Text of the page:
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What Is “Wrongful Death”?
You may have heard the term thrown around, but are you sure what “wrongful death” means? If you’re wondering if you or your loved ones have a wrongful death claim, then don’t worry, we are here to help.
Wrongful death refers to a situation in which one person’s negligent acts cause another person’s death. Here are a few important elements that make up a wrongful death case:
Death: There must be a death for which the defendant bears responsibility.
Negligence, Recklessness, or Intention: Such death must result directly from the defendant’s negligent, reckless, careless, or intentional actions.
Beneficiary: The deceased must leave behind a financial dependent or beneficiary entitled to damages or compensation from the defendant.
Impact: Such a beneficiary must be financially or economically impacted by this loss. However, in some states, other types of losses could be taken into account.
Keep in mind that this does not necessarily have to be a single person. It could also include a hospital, an agency, an organization, or, in some cases, even a government body.
Examples of Wrongful Death Cases
Here are some examples to further illustrate the definition of these cases:
- Death caused because of a doctor’s or nurse’s negligent acts (medical malpractice)
- An auto accident caused by the other driver’s reckless actions that resulted in death
- Death caused because of a vehicle manufacturing defect
Of course, you may have a different situation. Look through the elements to see how they apply to your case. If you still harbor uncertainties, hire a wrongful death attorney who can help you determine your next course of action.
Who Can File a Wrongful Death Claim?
Generally, any close or immediate family member may file a claim for wrongful death. However, one of the main determinants remains the laws of your respective state.
That said, in general, the following usually have a good case:
- Children of the deceased
- The spouse of the deceased
- Financially dependent parents
- Anyone under 18 living with the deceased who financially depend on her or him
- Distant relatives (if the state permits)
- State-recognized partners of the deceased
- Personal representatives mentioned in an estate, or heirs
Who Can Be Sued for Wrongful Death?
Determining the person or organization to sue can be difficult. This depends entirely on the circumstances of your case.
However, maybe the following examples can help:
- In a medical malpractice case, parties can sue the doctor or the hospital
- In a car or motorcycle accident, parties can sue the other driver
Remember to keep the elements mentioned above in mind. Where there is a wrongful death, there also exists a duty of care. The person or organization who failed to perform this duty is the person you need to sue.
A good wrongful death lawyer can help you determine who bears fault. Consult with a legal professional as soon as you can.
What Is the Typical Process for a Wrongful Death Lawsuit
First, it is important to establish that yours is a case of wrongful death. Once you do, if you are not the deceased’s personal representative, you need to find out who it is. Usually, the will mentions this individual.
However, if there is no personal representative, the court appoints one. You also need to gather evidence to make your case. This includes acquiring a death certificate to prove the deceased’s death.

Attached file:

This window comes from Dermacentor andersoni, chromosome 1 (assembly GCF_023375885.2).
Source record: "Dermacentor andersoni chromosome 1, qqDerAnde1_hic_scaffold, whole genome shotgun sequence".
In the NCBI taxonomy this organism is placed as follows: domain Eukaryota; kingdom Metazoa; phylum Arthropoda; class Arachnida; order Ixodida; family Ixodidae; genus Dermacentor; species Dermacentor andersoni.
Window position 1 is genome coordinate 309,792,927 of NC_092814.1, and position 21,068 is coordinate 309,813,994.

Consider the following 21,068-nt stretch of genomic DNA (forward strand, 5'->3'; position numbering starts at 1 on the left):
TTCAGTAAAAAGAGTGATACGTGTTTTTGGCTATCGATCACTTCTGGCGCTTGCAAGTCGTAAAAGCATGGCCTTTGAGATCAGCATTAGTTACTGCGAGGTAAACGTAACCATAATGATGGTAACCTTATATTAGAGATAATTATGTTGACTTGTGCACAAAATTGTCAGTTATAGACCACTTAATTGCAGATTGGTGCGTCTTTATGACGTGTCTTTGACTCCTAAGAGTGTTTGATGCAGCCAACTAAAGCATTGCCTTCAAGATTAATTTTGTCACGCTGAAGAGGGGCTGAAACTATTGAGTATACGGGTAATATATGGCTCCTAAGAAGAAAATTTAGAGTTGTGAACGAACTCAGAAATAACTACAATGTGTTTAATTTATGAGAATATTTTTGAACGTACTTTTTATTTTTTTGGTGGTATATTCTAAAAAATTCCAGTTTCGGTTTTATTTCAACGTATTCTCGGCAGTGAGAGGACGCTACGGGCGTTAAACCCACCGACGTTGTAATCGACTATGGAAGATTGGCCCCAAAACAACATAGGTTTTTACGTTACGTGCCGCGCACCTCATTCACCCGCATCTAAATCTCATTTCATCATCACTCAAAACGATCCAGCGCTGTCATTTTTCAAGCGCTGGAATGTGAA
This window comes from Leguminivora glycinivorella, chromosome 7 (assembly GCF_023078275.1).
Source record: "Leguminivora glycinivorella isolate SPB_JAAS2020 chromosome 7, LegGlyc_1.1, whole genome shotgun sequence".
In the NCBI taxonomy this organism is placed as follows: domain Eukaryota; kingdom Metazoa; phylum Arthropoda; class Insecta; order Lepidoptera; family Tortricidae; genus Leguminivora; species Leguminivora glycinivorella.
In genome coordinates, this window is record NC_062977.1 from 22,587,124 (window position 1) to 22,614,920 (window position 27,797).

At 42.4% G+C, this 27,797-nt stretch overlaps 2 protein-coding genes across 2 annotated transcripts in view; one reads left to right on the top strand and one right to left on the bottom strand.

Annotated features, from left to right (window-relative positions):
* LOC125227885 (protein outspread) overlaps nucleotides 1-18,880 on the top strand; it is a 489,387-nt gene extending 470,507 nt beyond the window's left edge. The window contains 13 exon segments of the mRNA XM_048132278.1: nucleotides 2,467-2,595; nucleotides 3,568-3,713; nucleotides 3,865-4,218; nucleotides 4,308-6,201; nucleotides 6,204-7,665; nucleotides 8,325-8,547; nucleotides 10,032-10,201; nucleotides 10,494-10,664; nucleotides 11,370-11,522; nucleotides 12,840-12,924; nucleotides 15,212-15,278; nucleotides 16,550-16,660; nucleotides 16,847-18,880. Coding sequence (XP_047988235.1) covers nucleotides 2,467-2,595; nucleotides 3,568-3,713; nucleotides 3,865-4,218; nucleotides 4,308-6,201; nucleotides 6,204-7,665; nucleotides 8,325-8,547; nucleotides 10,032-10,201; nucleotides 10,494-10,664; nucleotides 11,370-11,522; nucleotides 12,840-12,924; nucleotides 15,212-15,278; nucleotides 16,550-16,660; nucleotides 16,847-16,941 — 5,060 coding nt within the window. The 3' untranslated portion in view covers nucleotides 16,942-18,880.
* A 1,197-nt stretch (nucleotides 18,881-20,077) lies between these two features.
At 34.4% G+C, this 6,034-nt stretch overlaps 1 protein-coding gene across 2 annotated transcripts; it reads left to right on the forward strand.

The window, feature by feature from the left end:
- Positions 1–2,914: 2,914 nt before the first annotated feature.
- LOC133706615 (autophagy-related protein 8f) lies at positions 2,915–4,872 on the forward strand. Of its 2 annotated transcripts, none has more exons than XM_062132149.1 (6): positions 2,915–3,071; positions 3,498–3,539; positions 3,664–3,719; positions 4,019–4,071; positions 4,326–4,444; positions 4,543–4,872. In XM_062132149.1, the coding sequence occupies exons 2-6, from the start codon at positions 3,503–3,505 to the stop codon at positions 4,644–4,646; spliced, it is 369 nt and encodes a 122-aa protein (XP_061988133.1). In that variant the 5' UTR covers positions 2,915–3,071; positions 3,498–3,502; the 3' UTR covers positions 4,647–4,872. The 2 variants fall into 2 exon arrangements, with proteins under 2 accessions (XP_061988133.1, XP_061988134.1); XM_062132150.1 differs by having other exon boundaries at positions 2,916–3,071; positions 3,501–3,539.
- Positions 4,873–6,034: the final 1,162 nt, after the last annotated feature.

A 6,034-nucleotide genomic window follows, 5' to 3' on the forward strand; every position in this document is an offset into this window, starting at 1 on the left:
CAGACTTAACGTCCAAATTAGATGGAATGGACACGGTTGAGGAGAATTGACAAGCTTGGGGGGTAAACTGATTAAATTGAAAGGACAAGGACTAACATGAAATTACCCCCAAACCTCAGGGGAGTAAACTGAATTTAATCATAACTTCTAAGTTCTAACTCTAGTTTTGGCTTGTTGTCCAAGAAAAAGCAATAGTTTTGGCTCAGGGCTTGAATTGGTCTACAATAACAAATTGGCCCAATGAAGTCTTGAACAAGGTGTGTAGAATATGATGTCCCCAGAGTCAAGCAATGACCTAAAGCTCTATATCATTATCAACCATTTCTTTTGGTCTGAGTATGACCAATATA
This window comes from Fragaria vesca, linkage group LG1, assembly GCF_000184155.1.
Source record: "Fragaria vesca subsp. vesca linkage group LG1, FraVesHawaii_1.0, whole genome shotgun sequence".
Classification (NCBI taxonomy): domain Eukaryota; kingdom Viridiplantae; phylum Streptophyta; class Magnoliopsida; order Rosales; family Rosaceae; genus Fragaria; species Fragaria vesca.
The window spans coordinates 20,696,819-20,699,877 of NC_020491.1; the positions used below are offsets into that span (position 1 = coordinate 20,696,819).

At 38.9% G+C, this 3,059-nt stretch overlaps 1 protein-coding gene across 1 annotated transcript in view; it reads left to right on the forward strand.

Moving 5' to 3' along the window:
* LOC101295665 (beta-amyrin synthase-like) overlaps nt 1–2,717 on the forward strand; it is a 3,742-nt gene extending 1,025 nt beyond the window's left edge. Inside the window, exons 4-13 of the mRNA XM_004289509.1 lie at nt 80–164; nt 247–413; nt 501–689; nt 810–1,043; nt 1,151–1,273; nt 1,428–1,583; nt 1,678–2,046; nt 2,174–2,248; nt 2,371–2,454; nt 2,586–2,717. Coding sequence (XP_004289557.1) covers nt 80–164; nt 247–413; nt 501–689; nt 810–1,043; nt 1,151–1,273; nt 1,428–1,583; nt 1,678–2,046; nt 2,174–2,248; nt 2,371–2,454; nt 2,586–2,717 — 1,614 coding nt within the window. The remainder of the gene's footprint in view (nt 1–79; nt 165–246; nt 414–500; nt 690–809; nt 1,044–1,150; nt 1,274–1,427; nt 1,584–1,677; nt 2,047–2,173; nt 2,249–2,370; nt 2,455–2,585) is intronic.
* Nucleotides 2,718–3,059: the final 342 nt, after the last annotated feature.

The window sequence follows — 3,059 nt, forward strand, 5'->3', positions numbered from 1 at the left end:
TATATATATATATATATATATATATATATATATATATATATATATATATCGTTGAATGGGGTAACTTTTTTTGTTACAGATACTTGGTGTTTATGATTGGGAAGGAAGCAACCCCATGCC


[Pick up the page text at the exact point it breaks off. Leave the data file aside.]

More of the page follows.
You need to work to create a strong argument for why you think the defendant’s actions caused the deceased’s death. Similarly, you also need to establish that the case’s circumstances match the state’s legal definition of wrongful death.
Again, it is vital to reiterate that the wrongful death definition and the court process vary from state to state. It is best to hire a lawyer to help you through every stage and make sure you get the justice you deserve.
Wrongful Death Defenses
If you face a wrongful death accusation, then you must prepare a good defense. Here are a few common defenses used in these cases:
- Going beyond the statute of limitations
- Acting in self-defense
- Doing what was reasonably expected of you
- Statutory immunity (usually with government agencies)
An experienced attorney can help you create a strong defense based on your case’s unique circumstances.
Statute of Limitations
A statute of limitations refers to the time frame within which you can file your wrongful death lawsuit. If you file a case after the statute of limitations expires, then expect a dismissal.
Evaluation of Damages
One of the most important aspects of a wrongful death case is determining damages. Here are a few types of damages beneficiaries can claim:
Economic Burden: This includes funeral expenses, loss of financial support, lifetime earning capacity of the deceased, and similar monetary losses.
Pain and Suffering: Compensation for the pain and suffering caused to the deceased while she or he was alive.
Non-Economic Loss: Loss of companionship, loss to society, and other consequent emotional trauma.
Remember that not all state laws allow for every type of compensation. For example, some states restrict wrongful death claims to include only monetary or economic losses. Similarly, some states do not consider non-economic losses at all.
Turn to an experienced lawyer to help you get the most favorable compensation through your settlement or lawsuit.
Should You Hire a Wrongful Death Attorney?
Did you lose a family member or loved one through another’s negligent actions? Do you know someone else who has? Perhaps, you face a lawsuit for causing a wrongful death.
If either applies to you, then it is time to put yourself in touch with a qualified attorney.
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